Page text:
In this exercise combination, I aim to improve the motoric control of the rib cage, while simultaneously asking the brain to move the shoulder upward through reflexive and reactive exercises.

A Left Jab, Right Hook Combination

After watching Creed about five times in the past 4 weeks, I’ve come to appreciate the simplicity that a simple combination can provide from a foundational level. The most intensive combos can be utilized in order to achieve an outcome – or you can just jab a few times, and give a good hook at the right time and get the same or better effect.

In my opinion, the following combination will be able to improve shoulder motion by doing the following:

  1. Improve rib cage position
  2. Improve recruitment of upward rotators of the scapula
  3. Inhibiting lumbar erectors as stabilizers
  4. Making the shoulder stabilizers fire reactively

So, if you are dancing, looking to improve handstand coordination, or simply aim to improve overhead motion during training, these simple drills can help you immensely.

A front plank has many benefits – it is a great first progression for anterior core involvement, can serve a purpose for a teaching tool for several different exercises, along with providing an adequate muscular endurance challenge for the individual that is lacking the endurance for an upright posture.

However, let’s take some of these other facts into account.

ProtractionWhen you perform a front plank correctly, you will have your shoulder blades slightly protracted and abducted, or fitting on the side of your rib cage. When this occurs, you have several intrinsic muscles within the shoulder girdle firing to stabilize.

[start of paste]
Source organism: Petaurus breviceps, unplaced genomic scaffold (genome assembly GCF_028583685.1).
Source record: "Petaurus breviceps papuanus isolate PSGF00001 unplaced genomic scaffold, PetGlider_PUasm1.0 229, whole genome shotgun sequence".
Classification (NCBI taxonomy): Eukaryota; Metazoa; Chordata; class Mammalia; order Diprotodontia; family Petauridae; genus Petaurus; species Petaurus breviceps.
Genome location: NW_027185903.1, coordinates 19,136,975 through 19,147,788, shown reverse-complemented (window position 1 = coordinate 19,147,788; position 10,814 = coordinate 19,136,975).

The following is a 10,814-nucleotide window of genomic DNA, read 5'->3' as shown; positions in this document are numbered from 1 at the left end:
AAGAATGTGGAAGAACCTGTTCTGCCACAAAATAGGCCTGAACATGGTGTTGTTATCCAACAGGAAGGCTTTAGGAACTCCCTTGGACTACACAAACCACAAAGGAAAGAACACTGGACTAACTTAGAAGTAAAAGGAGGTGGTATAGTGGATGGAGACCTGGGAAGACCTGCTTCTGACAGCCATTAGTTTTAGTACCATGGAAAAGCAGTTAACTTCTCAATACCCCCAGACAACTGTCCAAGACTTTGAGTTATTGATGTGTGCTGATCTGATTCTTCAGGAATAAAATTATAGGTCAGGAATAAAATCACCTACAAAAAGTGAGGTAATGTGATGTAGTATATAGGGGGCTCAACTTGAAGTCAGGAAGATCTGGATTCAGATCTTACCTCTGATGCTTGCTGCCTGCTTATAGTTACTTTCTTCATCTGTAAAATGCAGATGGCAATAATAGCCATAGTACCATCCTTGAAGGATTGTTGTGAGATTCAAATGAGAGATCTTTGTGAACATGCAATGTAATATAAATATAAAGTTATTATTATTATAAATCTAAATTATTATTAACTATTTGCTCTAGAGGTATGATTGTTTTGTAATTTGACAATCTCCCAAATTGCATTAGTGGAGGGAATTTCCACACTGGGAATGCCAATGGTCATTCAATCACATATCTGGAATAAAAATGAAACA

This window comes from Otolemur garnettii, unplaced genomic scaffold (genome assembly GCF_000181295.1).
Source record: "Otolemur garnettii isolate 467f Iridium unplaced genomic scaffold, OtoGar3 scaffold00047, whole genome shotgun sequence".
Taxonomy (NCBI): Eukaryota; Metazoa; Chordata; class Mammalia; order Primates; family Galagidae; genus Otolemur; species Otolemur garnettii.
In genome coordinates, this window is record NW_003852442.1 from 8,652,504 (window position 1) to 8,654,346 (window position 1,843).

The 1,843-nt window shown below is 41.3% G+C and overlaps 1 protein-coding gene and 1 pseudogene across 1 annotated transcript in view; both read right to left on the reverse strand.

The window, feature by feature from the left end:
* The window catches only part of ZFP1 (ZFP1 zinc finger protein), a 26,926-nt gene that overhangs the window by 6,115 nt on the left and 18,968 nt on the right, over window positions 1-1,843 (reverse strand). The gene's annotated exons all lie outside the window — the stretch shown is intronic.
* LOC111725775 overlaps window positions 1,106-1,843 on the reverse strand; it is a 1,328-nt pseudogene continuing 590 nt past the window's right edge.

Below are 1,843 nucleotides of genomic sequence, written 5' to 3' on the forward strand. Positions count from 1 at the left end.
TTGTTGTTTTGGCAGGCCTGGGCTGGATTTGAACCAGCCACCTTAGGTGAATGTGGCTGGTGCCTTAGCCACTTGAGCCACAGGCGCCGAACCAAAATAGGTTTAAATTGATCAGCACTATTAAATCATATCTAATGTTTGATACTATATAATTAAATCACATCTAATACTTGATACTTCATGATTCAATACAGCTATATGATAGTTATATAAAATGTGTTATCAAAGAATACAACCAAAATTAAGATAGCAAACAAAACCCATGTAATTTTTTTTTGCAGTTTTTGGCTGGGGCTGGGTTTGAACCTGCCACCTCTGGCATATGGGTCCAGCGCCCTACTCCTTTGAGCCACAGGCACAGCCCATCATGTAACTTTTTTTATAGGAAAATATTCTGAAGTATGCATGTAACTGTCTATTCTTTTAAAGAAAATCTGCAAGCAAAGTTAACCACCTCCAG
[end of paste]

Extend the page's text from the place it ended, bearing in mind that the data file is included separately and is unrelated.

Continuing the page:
Secondarily, you also recruit obliques if you are in a good position from a lower ribcage and pelvic position, so recruiting our athletes to “bring their belt buckle up to their nose” can improve abdominal positioning quickly.

Abdominal ObliquablesBy recruiting internal and external obliques, you can inhibit some of the extension based muscle groups that are often stabilizing in place of these obliques.

And lastly, you can also improve position of the neck by telling individuals to make sure your face is NOT near the ground, but maintain eyes and nose towards the ground – which will help recruit a neutral spinal alignment. This will help turn off some of the cervical neck extensors that many people exhibit during a forward head posture.

Bottoms Up, Bottoms Up…

Finally, you can improve motion of the shoulder by performing a Half Kneeling 1-Arm Bottoms Up KB Press.

Half Kneeling 1-Arm Bottoms Up KB PressIf the kettlebell is bottoms up, the weight will want to tip from side to side, and by reflexively or reactively asking your hand to grip TIGHT, you will also improve recruitment of the rotator cuff of the shoulders. I also try to not start in a retracted scapular position, or even a too protracted and abducted position. In fact, I find that improving thoracic position in the moment while holding the kettlebell will improve shoulder position into a more “packed” position.

As you bring the weight up, think of hiding your ears with your arms. This will make sure you keep a centrated position of your shoulder joint, and making sure you don’t fall forward with your hands or backwards with the weight.

In conclusion, you can combine these two exercises together in this fashion:

A1. Front Plank Arm March – 2 to 3 sets of 20 to 30 seconds (or 6 to 8 inhales / exhales)

A2. Half Kneeling 1-Arm Bottoms Up KB Press – 2 to 3 sets of 5 to 6 per side

If you’re finding yourself having some shoulder issues from a motor control point of view, give this a shot.

As always,

Keep it funky.